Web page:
There is the odd night, here and there, where he dreams of nothing at all.
Some nights he dreams of the feel of a fist hitting a fragile body - the body he used to have before the needles and the vita rays, the body that he had trouble remembering was no longer his. He flinches, sometimes, when people throw a blow, because he remembers that once upon a time the fist would connect and there would be a crunch where now there was usually just a thud - if the fist is even fast enough to connect.
Those nights are ok. He usually wakes up fine. Rested.
Other nights he’s back in the room with Erskine and Stark and the other scientists, in the metal tube, feeling the press of needles into his arms and the heat of rays through his body. That peculiar sense that everything was changing through the pain, the feeling of being too full and not full enough.
Those aren’t too bad.
He dreams of bullets and guns and tanks and hydra weapons. Of explosions and comrades falling as they fight the good fight, but those dreams are just bad, he wakes from them, sweating, but he can roll over and fall asleep again because it was war and that was to be expected and really, when it got down to it, he’d been doing what he was meant to do then. It may not have been good but it had been right and he’d belonged with those men and women and he’d been doing his bit.
Then there are the nights when he dreams of the cold. Not the cold of the crash — that cold he can’t remember. There is a wall of white in his memory, coming up at him through the windshield of the Valkyrie, and his therapists say that’s to be expected, it’s just too big a thing for him to contemplate, all that time in the ice, all those years lost. No. The cold he dreams of is the air rushing past him as he leans out of the train and watches Bucky fall. Sweat from the fight cooling on his skin, the strange feeling of wind in his hair and the cold, cold pit of dread in his stomach, the knowledge that this was real, this couldn’t be fixed with a needle or a punch or some reassuring, meaningless words.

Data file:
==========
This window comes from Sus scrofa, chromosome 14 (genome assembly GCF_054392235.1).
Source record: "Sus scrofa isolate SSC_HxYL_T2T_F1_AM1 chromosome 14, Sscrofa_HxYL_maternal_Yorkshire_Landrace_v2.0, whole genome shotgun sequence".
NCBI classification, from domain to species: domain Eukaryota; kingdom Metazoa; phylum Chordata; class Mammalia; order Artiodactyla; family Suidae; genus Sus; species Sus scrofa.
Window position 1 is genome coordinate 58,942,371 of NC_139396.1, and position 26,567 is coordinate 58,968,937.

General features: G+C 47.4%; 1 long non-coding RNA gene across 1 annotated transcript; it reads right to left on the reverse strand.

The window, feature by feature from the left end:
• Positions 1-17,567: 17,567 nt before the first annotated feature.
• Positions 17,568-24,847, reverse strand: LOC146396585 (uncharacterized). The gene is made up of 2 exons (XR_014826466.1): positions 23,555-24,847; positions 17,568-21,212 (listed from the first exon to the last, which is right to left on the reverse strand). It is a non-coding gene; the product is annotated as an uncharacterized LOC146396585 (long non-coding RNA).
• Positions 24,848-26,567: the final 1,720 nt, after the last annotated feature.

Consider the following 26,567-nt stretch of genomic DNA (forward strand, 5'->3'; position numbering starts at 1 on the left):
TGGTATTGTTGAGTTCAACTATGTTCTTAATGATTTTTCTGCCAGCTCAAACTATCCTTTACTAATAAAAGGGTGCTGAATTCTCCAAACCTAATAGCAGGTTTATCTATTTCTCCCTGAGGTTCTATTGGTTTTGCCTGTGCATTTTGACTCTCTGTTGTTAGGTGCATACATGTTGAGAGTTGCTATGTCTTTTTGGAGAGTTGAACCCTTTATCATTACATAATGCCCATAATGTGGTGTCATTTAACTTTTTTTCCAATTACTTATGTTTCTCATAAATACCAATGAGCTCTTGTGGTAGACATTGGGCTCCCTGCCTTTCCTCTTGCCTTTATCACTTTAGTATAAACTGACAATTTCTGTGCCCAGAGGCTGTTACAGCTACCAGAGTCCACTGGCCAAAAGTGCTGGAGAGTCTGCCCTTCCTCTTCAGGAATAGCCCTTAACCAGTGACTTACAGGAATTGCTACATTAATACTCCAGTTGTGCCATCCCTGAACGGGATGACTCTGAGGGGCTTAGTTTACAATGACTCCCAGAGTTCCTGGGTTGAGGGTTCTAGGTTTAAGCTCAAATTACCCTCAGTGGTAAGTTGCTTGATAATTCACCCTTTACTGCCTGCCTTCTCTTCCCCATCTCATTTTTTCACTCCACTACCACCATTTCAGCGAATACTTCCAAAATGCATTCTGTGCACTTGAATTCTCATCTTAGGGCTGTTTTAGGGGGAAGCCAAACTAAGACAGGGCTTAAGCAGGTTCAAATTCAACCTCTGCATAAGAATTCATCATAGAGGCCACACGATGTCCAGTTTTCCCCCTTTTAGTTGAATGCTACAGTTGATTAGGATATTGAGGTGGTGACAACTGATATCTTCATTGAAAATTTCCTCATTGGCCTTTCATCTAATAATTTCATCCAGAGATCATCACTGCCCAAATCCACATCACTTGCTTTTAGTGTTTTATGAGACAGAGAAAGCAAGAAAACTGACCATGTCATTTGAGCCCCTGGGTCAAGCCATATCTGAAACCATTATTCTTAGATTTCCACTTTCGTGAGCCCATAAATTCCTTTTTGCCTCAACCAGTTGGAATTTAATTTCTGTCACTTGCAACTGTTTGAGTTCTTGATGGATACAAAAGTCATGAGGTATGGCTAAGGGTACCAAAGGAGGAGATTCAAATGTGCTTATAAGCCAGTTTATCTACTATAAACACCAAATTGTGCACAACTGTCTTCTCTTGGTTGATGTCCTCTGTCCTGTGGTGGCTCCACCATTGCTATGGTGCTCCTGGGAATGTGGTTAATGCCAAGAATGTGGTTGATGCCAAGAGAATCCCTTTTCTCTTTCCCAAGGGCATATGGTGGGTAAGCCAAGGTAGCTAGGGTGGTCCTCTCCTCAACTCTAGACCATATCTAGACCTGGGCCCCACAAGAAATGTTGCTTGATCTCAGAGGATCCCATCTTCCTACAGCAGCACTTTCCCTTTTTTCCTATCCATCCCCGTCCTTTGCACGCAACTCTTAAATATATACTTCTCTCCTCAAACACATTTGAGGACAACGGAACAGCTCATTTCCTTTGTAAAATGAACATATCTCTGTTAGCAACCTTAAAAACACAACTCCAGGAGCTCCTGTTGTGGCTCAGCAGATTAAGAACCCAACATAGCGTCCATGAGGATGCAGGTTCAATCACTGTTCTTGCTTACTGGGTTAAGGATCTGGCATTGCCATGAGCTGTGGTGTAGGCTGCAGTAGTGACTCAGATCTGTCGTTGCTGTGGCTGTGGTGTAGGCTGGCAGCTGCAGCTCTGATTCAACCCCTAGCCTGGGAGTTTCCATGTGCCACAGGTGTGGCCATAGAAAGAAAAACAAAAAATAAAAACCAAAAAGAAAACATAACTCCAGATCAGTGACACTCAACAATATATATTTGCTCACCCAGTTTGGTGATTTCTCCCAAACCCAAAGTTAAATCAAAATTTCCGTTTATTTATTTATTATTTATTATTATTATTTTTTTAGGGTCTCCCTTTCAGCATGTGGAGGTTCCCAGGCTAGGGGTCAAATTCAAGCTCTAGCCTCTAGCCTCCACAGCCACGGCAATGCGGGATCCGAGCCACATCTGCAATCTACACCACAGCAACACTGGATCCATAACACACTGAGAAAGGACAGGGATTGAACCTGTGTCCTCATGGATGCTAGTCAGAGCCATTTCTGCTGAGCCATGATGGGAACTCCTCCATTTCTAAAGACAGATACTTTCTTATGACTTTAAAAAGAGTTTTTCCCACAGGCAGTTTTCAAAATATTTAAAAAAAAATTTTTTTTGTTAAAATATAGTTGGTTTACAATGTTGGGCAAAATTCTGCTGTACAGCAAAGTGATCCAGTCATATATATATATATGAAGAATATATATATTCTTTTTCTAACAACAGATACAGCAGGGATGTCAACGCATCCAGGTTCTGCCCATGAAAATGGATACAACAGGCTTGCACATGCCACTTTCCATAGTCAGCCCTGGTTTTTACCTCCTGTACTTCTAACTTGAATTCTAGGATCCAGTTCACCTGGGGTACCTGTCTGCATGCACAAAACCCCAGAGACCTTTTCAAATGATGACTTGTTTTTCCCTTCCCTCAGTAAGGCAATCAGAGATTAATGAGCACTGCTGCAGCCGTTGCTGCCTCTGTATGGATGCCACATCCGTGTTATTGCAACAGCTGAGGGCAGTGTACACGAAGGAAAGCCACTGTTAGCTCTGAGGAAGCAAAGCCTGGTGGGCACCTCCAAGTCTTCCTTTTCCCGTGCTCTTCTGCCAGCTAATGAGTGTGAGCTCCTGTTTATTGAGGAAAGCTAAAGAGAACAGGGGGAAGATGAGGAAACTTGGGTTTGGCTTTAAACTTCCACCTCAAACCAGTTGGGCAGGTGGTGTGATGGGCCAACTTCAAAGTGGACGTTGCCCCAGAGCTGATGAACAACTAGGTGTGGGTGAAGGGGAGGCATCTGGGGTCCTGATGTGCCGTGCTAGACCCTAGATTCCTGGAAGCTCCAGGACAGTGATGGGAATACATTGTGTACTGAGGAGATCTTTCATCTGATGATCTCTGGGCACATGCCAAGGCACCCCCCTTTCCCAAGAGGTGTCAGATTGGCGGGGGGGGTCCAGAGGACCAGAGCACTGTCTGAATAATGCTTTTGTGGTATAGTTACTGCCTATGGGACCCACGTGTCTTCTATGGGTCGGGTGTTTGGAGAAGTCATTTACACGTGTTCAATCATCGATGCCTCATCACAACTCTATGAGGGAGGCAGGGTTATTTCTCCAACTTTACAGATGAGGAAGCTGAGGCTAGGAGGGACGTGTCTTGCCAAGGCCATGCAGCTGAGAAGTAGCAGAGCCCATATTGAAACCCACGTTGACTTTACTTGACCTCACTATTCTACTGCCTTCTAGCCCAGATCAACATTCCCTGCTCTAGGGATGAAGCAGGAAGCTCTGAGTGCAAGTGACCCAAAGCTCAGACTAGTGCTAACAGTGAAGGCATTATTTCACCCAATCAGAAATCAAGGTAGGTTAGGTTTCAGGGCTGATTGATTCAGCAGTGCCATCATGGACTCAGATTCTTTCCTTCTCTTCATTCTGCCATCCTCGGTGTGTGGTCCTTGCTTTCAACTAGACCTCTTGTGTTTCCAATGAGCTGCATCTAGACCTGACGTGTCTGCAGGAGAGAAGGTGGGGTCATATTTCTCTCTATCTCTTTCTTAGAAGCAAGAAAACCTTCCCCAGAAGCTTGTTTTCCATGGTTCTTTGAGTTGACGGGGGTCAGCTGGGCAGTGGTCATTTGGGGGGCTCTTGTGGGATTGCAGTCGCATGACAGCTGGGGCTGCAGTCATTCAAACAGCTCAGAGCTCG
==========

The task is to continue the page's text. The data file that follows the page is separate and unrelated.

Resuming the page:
That was the cold that would have him waking, gasping for breath and springing from the bed to pace the room and sometimes, sometimes he would be lucky enough to calm the heart rate and get back to sleep because after all…
…they had their time. And even if he hadn’t fallen, Bucky would still, now, be dead.
But there was a pattern on those nights when he woke up cold, and even if he could get back to sleep there was a chance he’d dream then of lips and a smile and a kiss that was supposed to be one of many but turned out just being…
Those are the nights he goes to the training room. Those are the nights he knows he’s not going to get any more sleep and when he’s honest with himself, he always tries to be honest with himself, he prefers those nights because for a few moments after he wakes up — when he can remember them that clearly, it almost feels as though they’re still alive.